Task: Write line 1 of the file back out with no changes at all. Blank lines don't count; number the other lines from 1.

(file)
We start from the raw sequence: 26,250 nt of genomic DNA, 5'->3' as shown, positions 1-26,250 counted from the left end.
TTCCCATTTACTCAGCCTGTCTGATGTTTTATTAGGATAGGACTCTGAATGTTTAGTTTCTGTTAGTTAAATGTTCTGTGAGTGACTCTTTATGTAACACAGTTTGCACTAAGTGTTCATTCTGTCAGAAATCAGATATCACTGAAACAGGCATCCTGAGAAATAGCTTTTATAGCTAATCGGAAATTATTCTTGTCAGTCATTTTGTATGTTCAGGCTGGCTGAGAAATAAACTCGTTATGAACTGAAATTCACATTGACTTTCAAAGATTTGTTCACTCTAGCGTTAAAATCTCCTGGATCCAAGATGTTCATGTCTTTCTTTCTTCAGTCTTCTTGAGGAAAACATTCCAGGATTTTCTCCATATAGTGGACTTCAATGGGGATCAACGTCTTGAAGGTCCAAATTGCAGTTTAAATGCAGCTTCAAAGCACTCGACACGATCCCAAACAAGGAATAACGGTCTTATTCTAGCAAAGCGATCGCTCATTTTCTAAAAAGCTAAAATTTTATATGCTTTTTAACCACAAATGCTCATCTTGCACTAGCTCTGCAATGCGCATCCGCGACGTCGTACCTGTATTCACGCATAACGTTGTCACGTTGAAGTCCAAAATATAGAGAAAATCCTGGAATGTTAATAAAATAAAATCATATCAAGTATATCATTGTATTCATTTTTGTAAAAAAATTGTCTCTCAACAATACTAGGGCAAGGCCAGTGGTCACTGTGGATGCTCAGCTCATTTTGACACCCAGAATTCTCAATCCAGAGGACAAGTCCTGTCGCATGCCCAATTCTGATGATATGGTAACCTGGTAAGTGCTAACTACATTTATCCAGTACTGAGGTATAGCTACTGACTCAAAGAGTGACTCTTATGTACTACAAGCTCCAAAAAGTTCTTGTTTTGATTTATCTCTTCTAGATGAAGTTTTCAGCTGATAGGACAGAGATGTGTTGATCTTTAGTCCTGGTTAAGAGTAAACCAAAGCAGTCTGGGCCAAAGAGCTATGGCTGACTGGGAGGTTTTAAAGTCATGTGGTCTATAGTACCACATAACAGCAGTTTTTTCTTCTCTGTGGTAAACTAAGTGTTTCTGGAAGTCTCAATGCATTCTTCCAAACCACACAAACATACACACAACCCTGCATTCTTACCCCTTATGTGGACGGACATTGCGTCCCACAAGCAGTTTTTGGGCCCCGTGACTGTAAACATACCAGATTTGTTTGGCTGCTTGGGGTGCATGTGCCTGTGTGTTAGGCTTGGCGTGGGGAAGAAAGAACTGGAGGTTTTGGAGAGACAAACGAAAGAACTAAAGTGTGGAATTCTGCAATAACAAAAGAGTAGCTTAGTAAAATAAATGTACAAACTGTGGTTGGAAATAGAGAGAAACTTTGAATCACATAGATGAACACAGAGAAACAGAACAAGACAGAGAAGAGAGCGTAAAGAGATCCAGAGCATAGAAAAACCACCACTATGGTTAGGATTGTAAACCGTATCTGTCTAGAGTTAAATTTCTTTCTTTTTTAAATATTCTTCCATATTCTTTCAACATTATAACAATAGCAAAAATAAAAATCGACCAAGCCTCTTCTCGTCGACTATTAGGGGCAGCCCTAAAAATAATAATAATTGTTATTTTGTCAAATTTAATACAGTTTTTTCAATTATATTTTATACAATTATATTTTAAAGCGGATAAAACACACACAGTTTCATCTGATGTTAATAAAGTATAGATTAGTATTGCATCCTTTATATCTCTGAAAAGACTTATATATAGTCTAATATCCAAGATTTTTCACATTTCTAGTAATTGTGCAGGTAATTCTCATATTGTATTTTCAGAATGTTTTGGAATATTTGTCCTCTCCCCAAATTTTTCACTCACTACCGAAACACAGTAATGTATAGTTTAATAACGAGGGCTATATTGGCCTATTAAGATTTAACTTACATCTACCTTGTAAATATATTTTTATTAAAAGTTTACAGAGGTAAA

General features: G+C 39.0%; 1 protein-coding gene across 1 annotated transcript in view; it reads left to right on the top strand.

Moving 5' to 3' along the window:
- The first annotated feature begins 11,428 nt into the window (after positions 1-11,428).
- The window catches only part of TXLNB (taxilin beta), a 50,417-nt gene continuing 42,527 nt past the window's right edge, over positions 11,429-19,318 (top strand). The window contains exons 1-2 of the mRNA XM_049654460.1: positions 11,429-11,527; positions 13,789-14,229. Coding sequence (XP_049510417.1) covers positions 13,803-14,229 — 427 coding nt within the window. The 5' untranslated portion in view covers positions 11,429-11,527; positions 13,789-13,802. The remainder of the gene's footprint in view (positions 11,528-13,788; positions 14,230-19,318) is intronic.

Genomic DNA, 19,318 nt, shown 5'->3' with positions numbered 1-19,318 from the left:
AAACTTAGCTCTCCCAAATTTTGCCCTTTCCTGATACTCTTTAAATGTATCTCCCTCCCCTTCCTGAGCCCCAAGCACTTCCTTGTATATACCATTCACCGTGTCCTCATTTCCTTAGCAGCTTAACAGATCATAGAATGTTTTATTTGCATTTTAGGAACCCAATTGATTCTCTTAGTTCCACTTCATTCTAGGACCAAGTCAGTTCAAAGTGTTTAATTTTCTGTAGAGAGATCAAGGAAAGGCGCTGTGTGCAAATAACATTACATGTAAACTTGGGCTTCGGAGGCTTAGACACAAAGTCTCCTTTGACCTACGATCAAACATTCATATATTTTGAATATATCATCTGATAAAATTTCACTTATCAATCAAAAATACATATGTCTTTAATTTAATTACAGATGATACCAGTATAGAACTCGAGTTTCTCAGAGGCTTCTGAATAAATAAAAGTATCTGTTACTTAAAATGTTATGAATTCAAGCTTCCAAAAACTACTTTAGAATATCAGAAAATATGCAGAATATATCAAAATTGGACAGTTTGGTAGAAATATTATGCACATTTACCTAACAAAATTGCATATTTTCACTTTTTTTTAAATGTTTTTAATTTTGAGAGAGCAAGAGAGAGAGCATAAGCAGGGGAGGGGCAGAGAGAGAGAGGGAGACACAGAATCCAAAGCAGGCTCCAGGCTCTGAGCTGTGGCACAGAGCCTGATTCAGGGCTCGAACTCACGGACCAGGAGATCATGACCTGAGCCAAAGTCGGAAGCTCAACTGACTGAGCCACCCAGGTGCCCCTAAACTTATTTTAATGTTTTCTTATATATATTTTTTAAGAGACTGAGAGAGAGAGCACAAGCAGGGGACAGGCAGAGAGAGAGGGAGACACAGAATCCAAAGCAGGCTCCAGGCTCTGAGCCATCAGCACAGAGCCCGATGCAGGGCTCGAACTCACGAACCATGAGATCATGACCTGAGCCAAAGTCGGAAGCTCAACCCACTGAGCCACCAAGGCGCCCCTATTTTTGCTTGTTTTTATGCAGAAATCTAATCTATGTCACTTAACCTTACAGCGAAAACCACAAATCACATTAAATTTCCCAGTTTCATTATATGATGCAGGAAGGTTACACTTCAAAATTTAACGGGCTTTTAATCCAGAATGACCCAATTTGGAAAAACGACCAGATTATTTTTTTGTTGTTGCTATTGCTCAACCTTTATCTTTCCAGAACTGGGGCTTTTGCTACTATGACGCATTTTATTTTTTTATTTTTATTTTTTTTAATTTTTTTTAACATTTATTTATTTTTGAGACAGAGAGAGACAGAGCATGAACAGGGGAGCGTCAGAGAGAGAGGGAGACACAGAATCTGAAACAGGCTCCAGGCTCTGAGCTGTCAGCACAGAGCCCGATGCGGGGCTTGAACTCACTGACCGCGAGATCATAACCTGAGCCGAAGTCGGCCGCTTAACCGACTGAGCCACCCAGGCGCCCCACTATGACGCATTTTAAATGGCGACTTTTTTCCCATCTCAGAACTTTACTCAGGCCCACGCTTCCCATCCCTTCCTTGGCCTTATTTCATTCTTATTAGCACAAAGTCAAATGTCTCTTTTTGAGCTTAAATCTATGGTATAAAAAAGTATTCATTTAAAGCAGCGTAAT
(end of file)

We start from the raw sequence: 26,250 nt of genomic DNA, 5'->3' as shown, positions 1-26,250 counted from the left end.